This back to school season, kids around the nation are preparing for a new year and focusing on ways to stay healthy as they resume classes in person. Aside from adhering to COVID prevention measures, there is also another important health consideration to assure your child has their best year yet: hearing health. Approximately 2-3 children out of every 1,000 are born with hearing loss.1 Hearing loss can also occur at any point in childhood due to illness, injury, some medications and noise. It’s important to know the signs of hearing loss to keep your child’s development on track.
According to the Centers for Disease Control and Prevention (CDC), signs of hearing loss in children include:
Additional warning signs for hearing loss in children can be found here.
If you suspect your child might have hearing loss, it’s important to take them to an audiologist and/or ENT* right away. Although hearing loss is treatable, leaving a hearing loss untreated can be detrimental to a child’s development and academic success. Hearing loss puts children at risk of:
Because poor academic performance or attention issues can often lead to behavioral problems, children with hearing loss may be misdiagnosed with disabilities such as ADD and ADHD. Treatment for behavioral and learning disabilities and hearing loss is vastly different, so it’s important to add a hearing examination to your child’s back to school checklist if they have ever been told that they have trouble paying attention or have any of the signs of hearing loss listed above.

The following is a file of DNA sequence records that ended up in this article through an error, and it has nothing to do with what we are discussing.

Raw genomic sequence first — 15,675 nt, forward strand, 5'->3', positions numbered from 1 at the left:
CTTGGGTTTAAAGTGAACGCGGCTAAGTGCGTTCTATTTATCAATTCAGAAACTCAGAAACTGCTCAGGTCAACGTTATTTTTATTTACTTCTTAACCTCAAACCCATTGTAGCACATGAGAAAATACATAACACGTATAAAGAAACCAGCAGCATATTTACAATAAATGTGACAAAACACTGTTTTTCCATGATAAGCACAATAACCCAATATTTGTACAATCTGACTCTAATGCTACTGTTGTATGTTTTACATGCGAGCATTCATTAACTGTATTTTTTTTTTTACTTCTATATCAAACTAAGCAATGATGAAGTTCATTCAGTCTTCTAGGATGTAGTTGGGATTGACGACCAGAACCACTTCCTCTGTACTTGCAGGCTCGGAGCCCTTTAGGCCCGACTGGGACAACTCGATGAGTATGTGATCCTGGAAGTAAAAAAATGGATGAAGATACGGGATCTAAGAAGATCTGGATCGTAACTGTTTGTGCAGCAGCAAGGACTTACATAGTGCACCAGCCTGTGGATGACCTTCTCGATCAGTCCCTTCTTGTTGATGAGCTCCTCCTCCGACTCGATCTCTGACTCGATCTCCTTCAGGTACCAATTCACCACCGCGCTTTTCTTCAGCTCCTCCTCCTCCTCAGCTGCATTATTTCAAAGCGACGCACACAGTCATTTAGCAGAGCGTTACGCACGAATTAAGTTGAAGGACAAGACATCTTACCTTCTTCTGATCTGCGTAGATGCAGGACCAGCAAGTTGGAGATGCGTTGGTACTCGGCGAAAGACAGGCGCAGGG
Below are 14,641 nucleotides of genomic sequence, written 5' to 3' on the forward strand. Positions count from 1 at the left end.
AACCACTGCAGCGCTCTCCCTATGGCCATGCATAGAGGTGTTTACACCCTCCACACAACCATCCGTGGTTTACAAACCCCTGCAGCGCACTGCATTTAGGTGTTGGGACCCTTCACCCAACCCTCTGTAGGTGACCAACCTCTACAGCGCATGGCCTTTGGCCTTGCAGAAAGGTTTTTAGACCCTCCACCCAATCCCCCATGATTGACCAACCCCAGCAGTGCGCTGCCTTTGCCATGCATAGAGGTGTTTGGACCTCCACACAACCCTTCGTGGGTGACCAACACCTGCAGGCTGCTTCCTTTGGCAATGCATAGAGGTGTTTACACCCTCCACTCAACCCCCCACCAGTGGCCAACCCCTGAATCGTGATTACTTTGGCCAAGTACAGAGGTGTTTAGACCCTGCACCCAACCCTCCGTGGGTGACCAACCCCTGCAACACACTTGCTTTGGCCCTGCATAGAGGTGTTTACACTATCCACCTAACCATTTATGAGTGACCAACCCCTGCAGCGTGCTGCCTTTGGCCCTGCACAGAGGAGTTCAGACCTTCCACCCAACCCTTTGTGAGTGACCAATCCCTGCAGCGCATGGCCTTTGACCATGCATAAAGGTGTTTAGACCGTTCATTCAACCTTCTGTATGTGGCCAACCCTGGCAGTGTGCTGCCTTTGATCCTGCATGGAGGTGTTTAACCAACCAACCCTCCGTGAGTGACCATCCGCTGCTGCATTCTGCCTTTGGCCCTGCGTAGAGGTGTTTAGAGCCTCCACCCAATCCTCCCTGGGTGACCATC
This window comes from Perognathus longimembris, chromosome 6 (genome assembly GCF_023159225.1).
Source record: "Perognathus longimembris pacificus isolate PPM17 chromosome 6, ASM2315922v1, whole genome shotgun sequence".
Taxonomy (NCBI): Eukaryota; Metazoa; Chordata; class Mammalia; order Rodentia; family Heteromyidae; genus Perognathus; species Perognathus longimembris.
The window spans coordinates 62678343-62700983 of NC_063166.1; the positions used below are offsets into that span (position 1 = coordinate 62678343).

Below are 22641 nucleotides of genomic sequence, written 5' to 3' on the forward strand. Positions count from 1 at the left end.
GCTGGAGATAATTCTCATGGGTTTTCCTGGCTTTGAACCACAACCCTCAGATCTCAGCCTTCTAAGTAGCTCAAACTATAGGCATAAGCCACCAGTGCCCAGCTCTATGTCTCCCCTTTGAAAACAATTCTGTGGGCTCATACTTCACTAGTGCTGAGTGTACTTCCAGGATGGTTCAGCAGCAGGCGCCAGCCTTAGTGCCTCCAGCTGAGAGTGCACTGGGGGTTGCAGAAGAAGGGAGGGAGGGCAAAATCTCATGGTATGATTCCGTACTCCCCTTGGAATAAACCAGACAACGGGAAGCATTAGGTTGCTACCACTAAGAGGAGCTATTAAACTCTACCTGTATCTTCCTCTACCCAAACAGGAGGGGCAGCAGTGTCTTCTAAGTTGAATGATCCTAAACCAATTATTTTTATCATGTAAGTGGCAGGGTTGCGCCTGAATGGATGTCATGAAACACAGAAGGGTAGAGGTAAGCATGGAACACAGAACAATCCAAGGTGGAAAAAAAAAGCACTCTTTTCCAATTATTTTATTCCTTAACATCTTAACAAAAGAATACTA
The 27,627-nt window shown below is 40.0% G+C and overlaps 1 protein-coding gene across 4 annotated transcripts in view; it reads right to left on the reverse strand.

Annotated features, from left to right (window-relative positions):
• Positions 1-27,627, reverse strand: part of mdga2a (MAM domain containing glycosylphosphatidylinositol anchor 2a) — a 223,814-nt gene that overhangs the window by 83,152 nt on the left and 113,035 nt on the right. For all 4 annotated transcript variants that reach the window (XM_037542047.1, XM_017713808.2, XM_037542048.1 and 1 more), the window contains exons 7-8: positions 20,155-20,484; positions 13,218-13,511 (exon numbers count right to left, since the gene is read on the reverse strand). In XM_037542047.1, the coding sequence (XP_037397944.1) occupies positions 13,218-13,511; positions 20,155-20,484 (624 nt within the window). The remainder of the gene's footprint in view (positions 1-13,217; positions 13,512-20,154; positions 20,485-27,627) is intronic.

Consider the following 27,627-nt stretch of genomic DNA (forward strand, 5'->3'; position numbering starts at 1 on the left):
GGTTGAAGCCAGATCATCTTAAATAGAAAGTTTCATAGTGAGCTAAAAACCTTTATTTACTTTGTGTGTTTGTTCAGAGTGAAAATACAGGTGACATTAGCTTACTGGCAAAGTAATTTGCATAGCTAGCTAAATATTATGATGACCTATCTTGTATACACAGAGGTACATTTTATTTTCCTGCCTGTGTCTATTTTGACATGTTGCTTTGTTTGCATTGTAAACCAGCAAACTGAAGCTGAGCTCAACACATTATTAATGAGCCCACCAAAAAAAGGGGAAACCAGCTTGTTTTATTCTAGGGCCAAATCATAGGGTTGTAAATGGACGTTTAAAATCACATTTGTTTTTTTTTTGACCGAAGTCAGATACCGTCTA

Hearing tests conducted by an audiologist are simple and easy, and can tell you within minutes of conducting the test if your child is suffering from hearing loss. If your child is found to have hearing loss, intervention for medical issues such as ear wax or middle ear infections may resolve the hearing loss. Hearing loss may also be treated with hearing aids or a cochlear implant which can bring the world of sound back into your child’s life and allow them the best available resource for developing with their peers. Learn more about treatment options for kids and additional resources for pediatric hearing loss here.